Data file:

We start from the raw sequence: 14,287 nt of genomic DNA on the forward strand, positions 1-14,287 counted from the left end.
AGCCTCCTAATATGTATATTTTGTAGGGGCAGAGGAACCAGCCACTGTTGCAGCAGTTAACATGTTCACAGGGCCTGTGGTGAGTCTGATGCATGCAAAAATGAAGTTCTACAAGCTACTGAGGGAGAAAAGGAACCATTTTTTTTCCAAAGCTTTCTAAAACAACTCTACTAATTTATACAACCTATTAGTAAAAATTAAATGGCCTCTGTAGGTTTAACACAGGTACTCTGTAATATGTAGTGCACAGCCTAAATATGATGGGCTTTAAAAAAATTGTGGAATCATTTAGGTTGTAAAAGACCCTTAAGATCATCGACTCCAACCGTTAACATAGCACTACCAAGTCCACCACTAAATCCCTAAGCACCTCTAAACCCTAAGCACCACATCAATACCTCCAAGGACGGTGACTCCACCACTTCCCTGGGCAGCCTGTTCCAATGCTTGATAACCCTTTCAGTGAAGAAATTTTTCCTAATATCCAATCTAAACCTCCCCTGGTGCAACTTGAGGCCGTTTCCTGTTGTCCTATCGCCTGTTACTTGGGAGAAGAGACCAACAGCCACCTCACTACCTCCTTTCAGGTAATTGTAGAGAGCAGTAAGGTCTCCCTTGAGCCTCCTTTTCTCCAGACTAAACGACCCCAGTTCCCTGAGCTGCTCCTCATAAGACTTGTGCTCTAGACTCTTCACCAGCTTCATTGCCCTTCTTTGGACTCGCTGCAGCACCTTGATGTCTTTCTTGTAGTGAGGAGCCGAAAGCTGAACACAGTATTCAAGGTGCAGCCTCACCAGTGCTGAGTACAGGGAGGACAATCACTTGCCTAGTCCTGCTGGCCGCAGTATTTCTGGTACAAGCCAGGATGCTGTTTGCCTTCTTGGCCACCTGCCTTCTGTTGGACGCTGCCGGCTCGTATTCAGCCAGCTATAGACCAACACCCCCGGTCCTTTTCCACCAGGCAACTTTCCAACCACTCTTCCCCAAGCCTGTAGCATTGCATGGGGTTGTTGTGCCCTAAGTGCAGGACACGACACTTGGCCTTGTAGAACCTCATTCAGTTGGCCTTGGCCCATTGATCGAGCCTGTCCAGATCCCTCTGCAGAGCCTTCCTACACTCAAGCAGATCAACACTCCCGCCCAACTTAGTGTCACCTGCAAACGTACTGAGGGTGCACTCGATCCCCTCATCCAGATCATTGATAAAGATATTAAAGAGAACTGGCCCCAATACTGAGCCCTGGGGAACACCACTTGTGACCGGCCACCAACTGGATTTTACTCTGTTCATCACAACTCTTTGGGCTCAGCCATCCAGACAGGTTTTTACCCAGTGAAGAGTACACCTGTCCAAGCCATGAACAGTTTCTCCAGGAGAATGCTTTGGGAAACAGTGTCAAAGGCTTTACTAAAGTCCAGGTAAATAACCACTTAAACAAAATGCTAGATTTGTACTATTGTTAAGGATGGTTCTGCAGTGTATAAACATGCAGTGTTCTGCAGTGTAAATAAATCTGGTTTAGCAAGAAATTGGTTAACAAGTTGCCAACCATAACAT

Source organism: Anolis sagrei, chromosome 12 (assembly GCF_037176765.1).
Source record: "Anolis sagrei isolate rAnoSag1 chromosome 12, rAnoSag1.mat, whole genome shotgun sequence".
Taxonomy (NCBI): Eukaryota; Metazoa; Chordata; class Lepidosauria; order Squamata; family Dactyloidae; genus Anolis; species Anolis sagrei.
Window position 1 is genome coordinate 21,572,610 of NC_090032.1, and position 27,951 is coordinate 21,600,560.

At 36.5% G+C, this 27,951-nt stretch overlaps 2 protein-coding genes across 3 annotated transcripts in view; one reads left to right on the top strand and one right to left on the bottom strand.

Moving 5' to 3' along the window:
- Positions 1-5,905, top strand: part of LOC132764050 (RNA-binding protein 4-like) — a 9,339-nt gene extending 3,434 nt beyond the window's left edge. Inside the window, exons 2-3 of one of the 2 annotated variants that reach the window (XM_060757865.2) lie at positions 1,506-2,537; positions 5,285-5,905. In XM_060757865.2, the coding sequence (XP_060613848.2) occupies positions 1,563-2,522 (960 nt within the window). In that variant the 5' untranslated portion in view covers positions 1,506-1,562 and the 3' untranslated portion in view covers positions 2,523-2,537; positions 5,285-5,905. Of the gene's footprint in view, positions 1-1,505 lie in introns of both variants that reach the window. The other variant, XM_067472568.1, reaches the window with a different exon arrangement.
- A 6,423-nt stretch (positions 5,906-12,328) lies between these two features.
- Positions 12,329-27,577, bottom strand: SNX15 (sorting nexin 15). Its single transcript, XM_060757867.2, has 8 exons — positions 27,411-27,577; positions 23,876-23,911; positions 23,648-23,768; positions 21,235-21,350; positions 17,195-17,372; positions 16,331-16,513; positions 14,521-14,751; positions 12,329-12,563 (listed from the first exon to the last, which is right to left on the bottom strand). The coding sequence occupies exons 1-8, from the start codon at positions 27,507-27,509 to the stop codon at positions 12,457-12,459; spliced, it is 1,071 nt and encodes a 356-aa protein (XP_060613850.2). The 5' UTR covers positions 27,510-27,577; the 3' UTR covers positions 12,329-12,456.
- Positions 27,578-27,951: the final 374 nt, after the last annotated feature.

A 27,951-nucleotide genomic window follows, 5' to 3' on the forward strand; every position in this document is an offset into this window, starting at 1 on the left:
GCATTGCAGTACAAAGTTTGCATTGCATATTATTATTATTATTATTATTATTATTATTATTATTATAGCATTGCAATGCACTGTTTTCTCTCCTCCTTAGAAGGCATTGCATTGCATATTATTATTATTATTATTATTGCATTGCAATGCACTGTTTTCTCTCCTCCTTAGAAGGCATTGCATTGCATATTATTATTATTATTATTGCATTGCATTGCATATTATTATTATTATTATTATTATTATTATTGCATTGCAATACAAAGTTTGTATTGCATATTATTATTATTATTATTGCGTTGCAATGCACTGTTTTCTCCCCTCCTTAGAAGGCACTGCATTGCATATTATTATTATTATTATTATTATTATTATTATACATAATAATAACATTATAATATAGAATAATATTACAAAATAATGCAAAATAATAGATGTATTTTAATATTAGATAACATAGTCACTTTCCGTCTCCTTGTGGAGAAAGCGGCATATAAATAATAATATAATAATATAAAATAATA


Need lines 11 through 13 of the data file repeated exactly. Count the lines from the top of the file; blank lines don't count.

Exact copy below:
- Positions 12,329-27,577, bottom strand: SNX15 (sorting nexin 15). Its single transcript, XM_060757867.2, has 8 exons — positions 27,411-27,577; positions 23,876-23,911; positions 23,648-23,768; positions 21,235-21,350; positions 17,195-17,372; positions 16,331-16,513; positions 14,521-14,751; positions 12,329-12,563 (listed from the first exon to the last, which is right to left on the bottom strand). The coding sequence occupies exons 1-8, from the start codon at positions 27,507-27,509 to the stop codon at positions 12,457-12,459; spliced, it is 1,071 nt and encodes a 356-aa protein (XP_060613850.2). The 5' UTR covers positions 27,510-27,577; the 3' UTR covers positions 12,329-12,456.
- Positions 27,578-27,951: the final 374 nt, after the last annotated feature.

A 27,951-nucleotide genomic window follows, 5' to 3' on the forward strand; every position in this document is an offset into this window, starting at 1 on the left: